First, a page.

The gifts of the three wise men to baby Jesus
were gold, frankincense, and myrrh. In the Bible, Moses was said to
have used oil containing myrrh to anoint priests. At least 2000
years before the dawn of the Christian era myrrh was prized for its
aromatic, unguent and healing properties.
Myrrh gets its name from Myrrha the daughter of Thesis, king of Syria.
A Syrian and Greek legend says that Myrrha was forced by Aphrodite to
commit incest with her father. To save Myrrh from being killed by her
father the gods transformed her into a myrrh tree. Myrrha’s tears are
the gum resin that flows from the tree, these drops have the medicinal
and aromatic properties we look for.
In the Greek culture when
soldiers went to battle is was an essential part of their combat gear
because of myrrh’s extremely high antiseptic and
properties. It was used to clean wounds and to prevent infection. It was
also used to prevent the spread of gangrene in already infected parts of
Myrrh is effective as an antibiotic and disinfectant in that it causes
the body to increase white blood corpuscles up to four fold their
regular number. It is an excellent antiseptic in the mouth for sore
throat, gum sores, toothache pain, denture-irritated gums, canker sores
and pyorrhea. Myrrh is good for bathing all open wounds, sores,
hemorrhoids and abscesses.
Myrrh’s antiseptic, anti-viral and anti-bacterial properties make it
excellent for uterus and vaginal infections.
Myrrh relieves menstrual pains; it is useful for amenorrhea,
dysmenorrhea, menopause and uterine tumors, as it purges stagnant blood
out of the uterus.
Taken internally, myrrh cleans the colon and brings order to the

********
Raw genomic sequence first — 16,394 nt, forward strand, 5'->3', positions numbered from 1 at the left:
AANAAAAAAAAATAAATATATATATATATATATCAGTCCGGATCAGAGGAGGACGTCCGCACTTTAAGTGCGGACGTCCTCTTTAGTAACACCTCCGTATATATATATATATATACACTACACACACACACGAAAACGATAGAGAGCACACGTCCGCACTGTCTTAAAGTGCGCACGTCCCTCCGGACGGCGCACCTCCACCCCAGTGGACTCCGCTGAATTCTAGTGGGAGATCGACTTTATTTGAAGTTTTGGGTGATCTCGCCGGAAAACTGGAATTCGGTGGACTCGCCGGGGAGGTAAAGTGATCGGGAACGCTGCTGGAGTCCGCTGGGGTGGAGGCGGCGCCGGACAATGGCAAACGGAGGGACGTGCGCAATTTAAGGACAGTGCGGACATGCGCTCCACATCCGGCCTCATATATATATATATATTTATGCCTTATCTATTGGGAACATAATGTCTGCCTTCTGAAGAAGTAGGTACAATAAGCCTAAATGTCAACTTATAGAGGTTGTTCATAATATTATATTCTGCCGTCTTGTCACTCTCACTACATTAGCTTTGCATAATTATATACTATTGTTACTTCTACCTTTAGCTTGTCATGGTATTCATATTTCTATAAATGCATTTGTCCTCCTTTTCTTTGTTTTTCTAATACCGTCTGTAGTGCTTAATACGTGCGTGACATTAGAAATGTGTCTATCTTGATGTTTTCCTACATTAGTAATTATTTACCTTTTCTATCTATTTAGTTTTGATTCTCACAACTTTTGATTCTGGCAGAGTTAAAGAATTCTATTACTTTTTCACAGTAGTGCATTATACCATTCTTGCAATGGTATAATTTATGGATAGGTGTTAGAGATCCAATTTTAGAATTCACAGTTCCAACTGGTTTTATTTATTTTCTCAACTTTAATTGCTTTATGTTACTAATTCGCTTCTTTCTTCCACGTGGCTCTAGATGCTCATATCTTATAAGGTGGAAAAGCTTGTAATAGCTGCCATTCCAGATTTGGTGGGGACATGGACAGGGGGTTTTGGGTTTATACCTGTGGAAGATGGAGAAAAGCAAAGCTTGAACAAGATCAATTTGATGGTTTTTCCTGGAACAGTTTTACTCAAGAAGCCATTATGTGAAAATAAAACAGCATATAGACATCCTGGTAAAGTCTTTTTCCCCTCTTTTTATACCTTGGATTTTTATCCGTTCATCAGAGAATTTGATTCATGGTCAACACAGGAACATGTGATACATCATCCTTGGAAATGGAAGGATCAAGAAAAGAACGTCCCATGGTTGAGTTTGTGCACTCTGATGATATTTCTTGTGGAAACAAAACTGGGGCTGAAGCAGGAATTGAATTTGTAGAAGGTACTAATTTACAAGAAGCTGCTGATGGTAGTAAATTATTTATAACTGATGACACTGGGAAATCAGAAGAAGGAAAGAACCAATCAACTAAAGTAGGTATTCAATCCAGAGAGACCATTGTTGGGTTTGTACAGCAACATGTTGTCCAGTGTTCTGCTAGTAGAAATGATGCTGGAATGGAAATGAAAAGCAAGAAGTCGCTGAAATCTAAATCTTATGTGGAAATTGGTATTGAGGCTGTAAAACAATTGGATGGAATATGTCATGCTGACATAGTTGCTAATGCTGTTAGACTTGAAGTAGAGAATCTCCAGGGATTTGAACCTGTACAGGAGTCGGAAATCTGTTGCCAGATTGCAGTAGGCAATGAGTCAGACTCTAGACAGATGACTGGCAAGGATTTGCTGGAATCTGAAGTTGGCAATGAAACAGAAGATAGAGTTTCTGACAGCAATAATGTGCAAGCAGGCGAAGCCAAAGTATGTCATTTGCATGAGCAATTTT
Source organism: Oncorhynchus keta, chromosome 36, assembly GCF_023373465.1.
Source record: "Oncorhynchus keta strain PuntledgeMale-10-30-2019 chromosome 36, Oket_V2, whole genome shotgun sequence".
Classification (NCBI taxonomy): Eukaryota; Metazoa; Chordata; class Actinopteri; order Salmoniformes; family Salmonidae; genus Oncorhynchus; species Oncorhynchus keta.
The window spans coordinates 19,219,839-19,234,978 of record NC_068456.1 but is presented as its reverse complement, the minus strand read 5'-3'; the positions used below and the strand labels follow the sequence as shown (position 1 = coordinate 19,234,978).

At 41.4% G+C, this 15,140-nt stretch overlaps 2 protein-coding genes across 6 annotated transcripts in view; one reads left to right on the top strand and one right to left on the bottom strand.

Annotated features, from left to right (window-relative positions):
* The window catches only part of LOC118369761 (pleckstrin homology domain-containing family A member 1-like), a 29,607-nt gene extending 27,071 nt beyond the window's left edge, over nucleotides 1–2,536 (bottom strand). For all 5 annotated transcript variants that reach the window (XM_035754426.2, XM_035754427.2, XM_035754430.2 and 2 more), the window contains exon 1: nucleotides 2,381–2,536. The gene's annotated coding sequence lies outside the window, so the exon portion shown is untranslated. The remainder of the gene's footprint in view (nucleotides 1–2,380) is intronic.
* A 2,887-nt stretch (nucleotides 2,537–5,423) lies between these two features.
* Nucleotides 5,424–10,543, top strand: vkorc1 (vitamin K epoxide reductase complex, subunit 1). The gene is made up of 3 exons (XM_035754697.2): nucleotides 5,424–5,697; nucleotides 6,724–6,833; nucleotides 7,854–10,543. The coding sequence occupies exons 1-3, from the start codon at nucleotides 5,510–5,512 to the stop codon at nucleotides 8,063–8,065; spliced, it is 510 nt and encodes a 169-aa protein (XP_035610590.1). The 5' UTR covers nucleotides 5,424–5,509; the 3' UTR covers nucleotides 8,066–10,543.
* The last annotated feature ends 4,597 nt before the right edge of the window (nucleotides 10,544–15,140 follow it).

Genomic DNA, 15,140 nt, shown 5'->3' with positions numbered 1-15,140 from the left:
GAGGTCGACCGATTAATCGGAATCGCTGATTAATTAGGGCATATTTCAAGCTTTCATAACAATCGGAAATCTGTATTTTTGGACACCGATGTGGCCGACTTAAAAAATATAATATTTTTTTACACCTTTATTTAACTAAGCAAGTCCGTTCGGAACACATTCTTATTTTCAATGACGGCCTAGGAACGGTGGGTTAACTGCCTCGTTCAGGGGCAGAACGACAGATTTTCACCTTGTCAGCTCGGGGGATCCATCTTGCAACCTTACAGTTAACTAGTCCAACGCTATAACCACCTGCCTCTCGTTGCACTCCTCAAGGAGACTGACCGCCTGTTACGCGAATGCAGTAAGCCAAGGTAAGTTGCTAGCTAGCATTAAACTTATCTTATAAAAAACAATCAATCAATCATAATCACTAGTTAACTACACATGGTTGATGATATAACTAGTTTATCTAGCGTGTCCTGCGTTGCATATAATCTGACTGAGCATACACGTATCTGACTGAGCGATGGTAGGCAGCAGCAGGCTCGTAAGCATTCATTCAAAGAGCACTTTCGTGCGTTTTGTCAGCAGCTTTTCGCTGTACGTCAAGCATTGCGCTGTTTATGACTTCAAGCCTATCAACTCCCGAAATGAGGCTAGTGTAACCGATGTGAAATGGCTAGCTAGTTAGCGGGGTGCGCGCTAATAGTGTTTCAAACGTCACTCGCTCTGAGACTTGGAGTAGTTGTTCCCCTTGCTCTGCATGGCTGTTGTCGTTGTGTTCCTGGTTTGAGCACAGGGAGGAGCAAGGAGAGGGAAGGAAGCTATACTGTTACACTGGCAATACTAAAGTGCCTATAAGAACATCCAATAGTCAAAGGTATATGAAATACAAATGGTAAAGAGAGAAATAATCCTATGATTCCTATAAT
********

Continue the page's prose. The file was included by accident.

digestive system. It is a stimulating tonic that promotes peristalsis,
stimulates gastric secretions and relaxes the smooth muscles. Myrrh
destroys putrefaction in the intestines and prevents blood absorption of
toxins. Myrrh is a blood mover;
it increases circulation, heart rate
It is used in
for its healing, purifying and uplifting characteristics. Myrrh oil is
extracted from the trunk, stem and branches by steam distillation. Myrrh
oil blends well with juniper, cypress, lavender, frankincense, and tea
tree and vetiver oil. Some of myrrh oil's healing characteristics are
that it is an antiseptic,
stimulant, and a fungicidal agent and tonic.
Antibiotic, Antiseptic, arthritis, Asthma,
boils, breath Freshener, bronchitis, canker Sores, Catarrh, Cavities,
Colds, Colitis, Colon (cleans), Coughs, Cuts, Digestion, Diphtheria,
Emphysema, Gangrene, Gargle, Gums, Halitosis, Healing (general),
Hemorrhoids, Herpes, Hemorrhoids, Indigestion, Infections, Lung Diseases,
Menstruation, Mouth Sores, Nervous Conditions, Nipples (sores), Phlegm
(reduces), Pyorrhea, Rheumatism, Scarlet Fever, Shock, Sinus Problems,
Skin Sores, Sore Throat, Sores (poultice), Stomach (cleans), Thyroid,
Tonsillitis, Toothache, Tuberculosis, Ulcers (leg), Ulcers (leg),
Vaginal Discharge, Wounds, Yeast Infections
Little Herb Encyclopedia, by Jack Ritchason; N.D., Woodland Publishing Incorporated, 1995
Rodale's Illustrated Encyclopedia of Herbs, Rodale Press, Emmaus, Pennsylvania 1987
The Ultimate Healing System, Course Manual, Copyright 1985, Don Lepore
Planetary Herbology, Michael Tierra, C.A., N.D., Lotus Press, 1988
Saint Johns Wort
Wild Cherry Bark